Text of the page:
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Great Britain: the hiStory, information & territories
1. Great Britain: the hiStory, information & territories
economy by purchasing power parity. It has a high-income economy and has a "very high" Human Development Index,
ranking 16th in the world.
The United Kingdom is a constitutional
monarchy with a parliamentary democracy. The
monarch is Queen Elizabeth II, who has reigned
since 1952, making her the longest-servin
current head of state. The United Kingdom's
capital and largest city is London, a global city
and financial centre with an urban area
population of 10.3 million.Other major urban
areas in the UK include the conurbations
centred on Manchester, Birmingham, Leeds,
Glasgow and Liverpool.
land borders with Scotland to the north and Wales to the west.
The Irish Sea lies northwest of England and the Celtic Sea lies to
the southwest. England is separated from continental Europe by
the North Sea to the east and the English Channel to the south.
The country covers five-eighths of the island of Great Britain,
which lies in the North Atlantic, and includes over 100 smaller
islands, such as the Isles of Scilly and the Isle of Wight. The
Kingdom of England – which after 1535 included Wales – ceased
being a separate sovereign state on 1 May 1707, when the Acts of
Union put into effect the terms agreed in the Treaty of Union the
previous year, resulting in a political union with the Kingdom of
Scotland to create the Kingdom of Great Britain. In 1801, Great
Britain was united with the Kingdom of Ireland (through another
Act of Union) to become the United Kingdom of Great Britain and
Ireland. In 1922 the Irish Free State seceded from the United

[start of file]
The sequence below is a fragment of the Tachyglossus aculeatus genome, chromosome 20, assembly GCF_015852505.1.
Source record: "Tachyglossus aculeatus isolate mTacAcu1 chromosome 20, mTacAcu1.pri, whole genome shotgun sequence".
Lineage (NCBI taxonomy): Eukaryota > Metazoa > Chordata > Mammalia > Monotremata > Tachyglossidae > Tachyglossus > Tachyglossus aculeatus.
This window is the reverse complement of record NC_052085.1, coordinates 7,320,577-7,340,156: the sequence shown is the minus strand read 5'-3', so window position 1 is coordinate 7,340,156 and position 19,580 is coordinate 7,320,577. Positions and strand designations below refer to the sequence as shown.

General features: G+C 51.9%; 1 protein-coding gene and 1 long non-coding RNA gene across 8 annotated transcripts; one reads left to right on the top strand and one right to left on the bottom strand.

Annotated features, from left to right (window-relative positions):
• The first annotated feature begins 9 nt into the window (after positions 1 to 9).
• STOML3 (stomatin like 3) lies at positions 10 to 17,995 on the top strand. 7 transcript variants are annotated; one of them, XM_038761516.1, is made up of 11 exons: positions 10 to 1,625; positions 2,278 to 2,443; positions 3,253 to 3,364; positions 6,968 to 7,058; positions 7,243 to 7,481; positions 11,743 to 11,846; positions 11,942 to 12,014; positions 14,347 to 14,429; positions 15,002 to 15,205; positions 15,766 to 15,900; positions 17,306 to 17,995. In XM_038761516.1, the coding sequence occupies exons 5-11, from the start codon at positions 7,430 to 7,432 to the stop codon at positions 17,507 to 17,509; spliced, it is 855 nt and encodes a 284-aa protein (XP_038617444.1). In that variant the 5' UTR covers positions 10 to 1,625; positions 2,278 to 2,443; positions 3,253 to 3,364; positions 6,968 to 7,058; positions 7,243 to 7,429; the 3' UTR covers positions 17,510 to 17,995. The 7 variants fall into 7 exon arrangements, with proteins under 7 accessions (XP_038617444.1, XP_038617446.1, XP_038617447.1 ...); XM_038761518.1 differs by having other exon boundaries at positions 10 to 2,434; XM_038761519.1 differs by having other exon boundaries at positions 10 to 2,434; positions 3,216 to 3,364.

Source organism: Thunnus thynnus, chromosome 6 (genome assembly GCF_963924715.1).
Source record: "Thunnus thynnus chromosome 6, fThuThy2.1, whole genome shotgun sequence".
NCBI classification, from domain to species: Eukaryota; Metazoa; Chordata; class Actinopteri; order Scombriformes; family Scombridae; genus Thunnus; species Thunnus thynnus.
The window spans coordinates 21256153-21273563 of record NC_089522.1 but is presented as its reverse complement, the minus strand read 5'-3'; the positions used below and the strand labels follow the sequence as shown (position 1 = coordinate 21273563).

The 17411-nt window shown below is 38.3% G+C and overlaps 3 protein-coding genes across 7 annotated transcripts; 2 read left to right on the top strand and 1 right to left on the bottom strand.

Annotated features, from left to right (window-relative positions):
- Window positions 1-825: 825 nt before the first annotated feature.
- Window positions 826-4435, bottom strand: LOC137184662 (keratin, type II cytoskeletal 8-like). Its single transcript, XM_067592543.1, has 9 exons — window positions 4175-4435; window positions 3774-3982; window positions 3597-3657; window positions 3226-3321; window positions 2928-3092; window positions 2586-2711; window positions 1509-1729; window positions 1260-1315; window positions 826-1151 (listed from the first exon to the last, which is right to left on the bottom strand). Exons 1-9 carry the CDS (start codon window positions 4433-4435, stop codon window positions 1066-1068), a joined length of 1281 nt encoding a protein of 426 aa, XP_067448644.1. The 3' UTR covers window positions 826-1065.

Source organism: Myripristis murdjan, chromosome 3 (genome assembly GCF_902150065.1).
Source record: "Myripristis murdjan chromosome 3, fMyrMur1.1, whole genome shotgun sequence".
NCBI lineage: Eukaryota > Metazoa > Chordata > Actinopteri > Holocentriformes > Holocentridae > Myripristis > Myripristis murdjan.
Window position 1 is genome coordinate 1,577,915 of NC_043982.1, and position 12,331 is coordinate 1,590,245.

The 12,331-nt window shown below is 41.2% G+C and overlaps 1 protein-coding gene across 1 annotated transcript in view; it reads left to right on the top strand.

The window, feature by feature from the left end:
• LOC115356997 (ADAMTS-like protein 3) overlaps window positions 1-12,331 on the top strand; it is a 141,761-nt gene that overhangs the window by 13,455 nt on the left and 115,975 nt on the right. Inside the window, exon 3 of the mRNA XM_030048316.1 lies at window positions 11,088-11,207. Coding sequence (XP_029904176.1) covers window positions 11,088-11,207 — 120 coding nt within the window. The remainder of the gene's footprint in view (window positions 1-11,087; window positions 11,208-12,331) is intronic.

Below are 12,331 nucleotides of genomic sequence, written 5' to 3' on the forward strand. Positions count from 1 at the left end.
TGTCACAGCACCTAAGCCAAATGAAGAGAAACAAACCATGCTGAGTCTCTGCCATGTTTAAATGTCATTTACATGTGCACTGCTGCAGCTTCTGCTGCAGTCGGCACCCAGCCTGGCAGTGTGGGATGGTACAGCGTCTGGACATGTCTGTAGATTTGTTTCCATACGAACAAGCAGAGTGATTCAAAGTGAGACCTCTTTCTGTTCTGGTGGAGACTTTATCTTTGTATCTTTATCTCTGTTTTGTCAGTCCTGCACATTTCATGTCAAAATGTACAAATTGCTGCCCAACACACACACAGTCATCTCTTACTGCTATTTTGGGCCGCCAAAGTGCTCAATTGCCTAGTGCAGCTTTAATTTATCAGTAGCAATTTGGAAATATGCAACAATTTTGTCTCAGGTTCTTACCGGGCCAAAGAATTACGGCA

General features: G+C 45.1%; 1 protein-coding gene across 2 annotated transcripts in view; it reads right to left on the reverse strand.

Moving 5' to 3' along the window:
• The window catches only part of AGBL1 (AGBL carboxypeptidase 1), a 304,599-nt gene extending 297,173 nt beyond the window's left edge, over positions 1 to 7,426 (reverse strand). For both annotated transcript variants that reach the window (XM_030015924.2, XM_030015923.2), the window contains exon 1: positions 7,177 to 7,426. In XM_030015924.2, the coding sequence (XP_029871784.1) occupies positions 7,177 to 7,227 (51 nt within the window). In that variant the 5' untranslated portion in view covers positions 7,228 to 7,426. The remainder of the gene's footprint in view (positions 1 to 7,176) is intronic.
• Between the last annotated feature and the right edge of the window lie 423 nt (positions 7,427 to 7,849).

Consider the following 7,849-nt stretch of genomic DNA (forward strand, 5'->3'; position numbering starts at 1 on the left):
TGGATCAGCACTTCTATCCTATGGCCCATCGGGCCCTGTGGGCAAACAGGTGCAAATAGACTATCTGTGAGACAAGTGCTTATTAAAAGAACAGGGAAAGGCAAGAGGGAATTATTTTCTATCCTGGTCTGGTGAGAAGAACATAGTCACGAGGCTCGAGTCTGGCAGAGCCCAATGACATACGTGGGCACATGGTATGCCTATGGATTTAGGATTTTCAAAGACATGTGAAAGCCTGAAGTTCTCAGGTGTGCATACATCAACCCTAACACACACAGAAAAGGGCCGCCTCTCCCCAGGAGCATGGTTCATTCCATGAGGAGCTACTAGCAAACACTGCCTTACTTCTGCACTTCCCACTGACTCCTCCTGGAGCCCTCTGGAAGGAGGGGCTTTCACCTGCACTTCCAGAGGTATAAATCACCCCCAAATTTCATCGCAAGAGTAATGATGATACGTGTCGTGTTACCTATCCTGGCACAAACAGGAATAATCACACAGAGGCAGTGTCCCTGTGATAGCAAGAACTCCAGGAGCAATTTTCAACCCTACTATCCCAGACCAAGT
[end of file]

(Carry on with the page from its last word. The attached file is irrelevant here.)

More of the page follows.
Kingdom, leading to the latter being renamed the United Kingdom
of Great Britain and Northern Ireland.
and the island of Great Britain. It is bordered by England to the east, the
Irish Sea to the north and west, and the Bristol Channel to the south. It
had a population in 2011 of 3,063,456 and has a total area of 20,779 km2
(8,023 sq mi). Wales has over 1,680 miles (2,700 km) of coastline and is
largely mountainous, with its higher peaks in the north and central
areas, including Snowdon its highest summit. The country lies within
the north temperate zone and has a changeable, maritime climate.
Welsh national identity emerged among the Britons after the Roman
withdrawal from Britain in the 5th century, and Wales is regarded as
one of the modern Celtic nations. Llywelyn ap Gruffudd's death in 1282
marked the completion of Edward I of England's conquest of Wales,
though Owain Glyndŵr briefly restored independence to Wales in the
early 15th century. The whole of Wales was annexed by England and
incorporated within the English legal system under the Laws in Wales
Acts 1535 and 1542. Distinctive Welsh politics developed in the 19th
century. Welsh liberalism, exemplified in the early 20th century by
Lloyd George, was displaced by the growth of socialism and the Labour
Party. Welsh national feeling grew over the century; Plaid Cymru was
formed in 1925 and the Welsh Language Society in 1962. Established
under the Government of Wales Act 1998, the National Assembly for
Wales holds responsibility for a range of devolved policy matters.